[Milton-L] swerving ...delayed
bcarlb at comcast.net
Fri Sep 28 18:46:10 EDT 2007
...hard disk is failing, sorry for delayed post.
Fish's view distresses me. Lucidly argued as I am reading it, but there
must be something wrong when not only this or that comma but the whole plane
of the text simply doesn't matter. Milton wishes to leave something to
aftertimes which they won't willingly let die, and this critic declares it
dead on arrival! Paradise Lost is just the dry hardpack left underfoot on
the outskirts of sublime belief.
My post was to help me sort. I was testing elements in our current
discussions (perspectivism, chaos, the polysemous) against some of Fish's I
had recently dipped into. I wasn't expressing my own view.
Sincere thanks to Rovira, Cox, Gillum, and Fleming for helping me sort.
Not sure about Hodges' flame-throwing reply...
I was genuinely taken with Prof. Fleming's catalogue, "the ostensibly
nonsensical -- the paradoxical, the mercurial, the polysemous, etc.," and it
seems to me it is precisely that dizzying coruscated rhetorical sphere that
has stumbled Prof. Fish.
Milton claims for the versification Paradise Lost a "true musical
delight" crucially dependent on a sense-driven 'techne' of composition: "the
sense variously drawn out..." Is Milton's an easy rhetoric, an easy music?
No, it is fabulously mercurial & complex; it is the "giddy cunning" of
L'Allegro: "the melting voice, through mazes running." The music in Paradise
Lost, to which "God's own ear listens delighted," is that same giddy music:
"mazes intricate, eccentric, intervolved."
But if we conclude that the vocal realization of Milton's versification
instantiates the Musica Mundana, Fish's claim that in Milton's work
"eloquence is disjoined from speech" falls rather apart. [How M. Works, 118]
I do hope Milton-l will help me sort this a bit further.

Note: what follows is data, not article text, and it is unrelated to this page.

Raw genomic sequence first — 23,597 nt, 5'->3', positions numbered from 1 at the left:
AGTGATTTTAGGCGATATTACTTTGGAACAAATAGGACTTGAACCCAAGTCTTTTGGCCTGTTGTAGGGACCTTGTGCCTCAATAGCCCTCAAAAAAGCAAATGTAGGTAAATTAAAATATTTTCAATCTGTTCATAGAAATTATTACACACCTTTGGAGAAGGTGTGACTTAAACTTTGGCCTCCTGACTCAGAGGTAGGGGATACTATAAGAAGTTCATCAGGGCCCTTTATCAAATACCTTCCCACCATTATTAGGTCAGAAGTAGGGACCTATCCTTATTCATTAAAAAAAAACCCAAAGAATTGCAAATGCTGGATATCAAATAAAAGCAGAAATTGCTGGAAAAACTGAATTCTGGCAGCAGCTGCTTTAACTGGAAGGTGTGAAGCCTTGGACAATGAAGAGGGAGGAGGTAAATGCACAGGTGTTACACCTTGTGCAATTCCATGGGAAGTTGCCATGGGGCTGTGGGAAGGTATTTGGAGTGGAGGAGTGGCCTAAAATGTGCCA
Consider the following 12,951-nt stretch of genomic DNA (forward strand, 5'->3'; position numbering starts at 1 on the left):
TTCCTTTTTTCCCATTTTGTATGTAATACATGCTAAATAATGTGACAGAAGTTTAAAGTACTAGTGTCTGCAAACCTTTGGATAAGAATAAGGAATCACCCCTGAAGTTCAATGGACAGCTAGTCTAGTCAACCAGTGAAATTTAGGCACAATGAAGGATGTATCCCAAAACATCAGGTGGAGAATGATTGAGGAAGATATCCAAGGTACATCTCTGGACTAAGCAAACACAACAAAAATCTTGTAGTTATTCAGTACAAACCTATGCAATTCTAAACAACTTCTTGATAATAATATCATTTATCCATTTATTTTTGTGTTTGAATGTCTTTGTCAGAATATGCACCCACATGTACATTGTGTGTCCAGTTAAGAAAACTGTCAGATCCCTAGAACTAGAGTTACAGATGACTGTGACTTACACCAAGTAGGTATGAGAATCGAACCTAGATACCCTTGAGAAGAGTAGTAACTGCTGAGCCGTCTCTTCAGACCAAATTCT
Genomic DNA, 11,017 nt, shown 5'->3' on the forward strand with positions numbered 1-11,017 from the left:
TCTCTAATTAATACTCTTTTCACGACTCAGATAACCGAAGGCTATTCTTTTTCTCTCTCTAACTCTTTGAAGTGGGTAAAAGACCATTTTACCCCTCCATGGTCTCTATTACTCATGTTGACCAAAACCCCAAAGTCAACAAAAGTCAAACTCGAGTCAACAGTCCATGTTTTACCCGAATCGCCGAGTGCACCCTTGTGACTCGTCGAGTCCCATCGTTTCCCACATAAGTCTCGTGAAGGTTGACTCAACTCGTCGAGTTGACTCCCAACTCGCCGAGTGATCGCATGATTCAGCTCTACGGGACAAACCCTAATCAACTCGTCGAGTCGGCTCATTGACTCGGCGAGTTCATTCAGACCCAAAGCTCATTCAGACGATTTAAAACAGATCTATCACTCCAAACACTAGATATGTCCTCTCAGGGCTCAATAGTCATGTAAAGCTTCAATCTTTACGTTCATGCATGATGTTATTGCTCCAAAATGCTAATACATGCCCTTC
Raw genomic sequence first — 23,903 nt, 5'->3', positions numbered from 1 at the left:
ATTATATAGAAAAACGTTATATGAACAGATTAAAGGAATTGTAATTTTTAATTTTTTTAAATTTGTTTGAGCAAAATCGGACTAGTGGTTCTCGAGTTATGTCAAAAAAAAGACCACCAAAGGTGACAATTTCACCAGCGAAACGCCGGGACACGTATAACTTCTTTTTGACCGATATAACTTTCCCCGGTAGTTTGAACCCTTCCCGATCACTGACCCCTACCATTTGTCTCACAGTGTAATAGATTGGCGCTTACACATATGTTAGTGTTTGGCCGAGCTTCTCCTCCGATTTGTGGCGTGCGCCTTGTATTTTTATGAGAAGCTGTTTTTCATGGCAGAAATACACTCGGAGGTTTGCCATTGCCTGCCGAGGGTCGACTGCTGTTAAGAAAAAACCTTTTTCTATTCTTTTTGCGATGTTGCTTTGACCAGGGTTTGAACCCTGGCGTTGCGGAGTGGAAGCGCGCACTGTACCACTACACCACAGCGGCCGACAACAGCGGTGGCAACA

The moment we conclude Milton, at PL 3.38, is more than just posturing
a divine inspiration, "then feed on thoughts that voluntary move harmonious
numbers," then Fish's point about Milton's rhetoric, below, seems to begin
not to matter:
**It is an emperor's-clothes strategy in reverse: Milton is asking that we
see him as naked at the very moment when, as a rhetorician, he seems most
adorned--the moment when his words perform exactly the action they are
reporting, and "like so many nimble and airy servitors trip about him at
command, and in well order'd files, as he would wish, fall aptly into their
own places." We have not correctly read this sentence, ... unless we know
with a moral certainty that "well order's files" refers to no order that any
rhetoric could capture, but to the inner order of a rightly constituted
soul.** [ibid. 120]
I'm not sure what in my 'swerving' posts triggered Prof. Hodges'
thundering kerygma but it has me quaking in the pew. "Sheep or Goat, which
side is Carl on?" Which side of what, Pastor? God save us all. The comma?
----- Original Message -----
From: "James Rovira" <jamesrovira at gmail.com>
To: "John Milton Discussion List" <milton-l at lists.richmond.edu>
Sent: Tuesday, September 25, 2007 6:18 PM
Subject: Re: [Milton-L] swerving
>I agree with that reading of the line, Carrol, but see how Prof.
> Fleming could legitimately point to apparent ambiguities in
> grammatical construction. It seems to me that all the recent
> references to Milton's English resembling common Latin constructions
> settles even that point, as it's perfectly reasonable to assume
> Milton's English would be Latin inflected. But looking at the
> sentence purely as a written English sentence, it is a little odd.
> But then, it's poetry.
> Jim R
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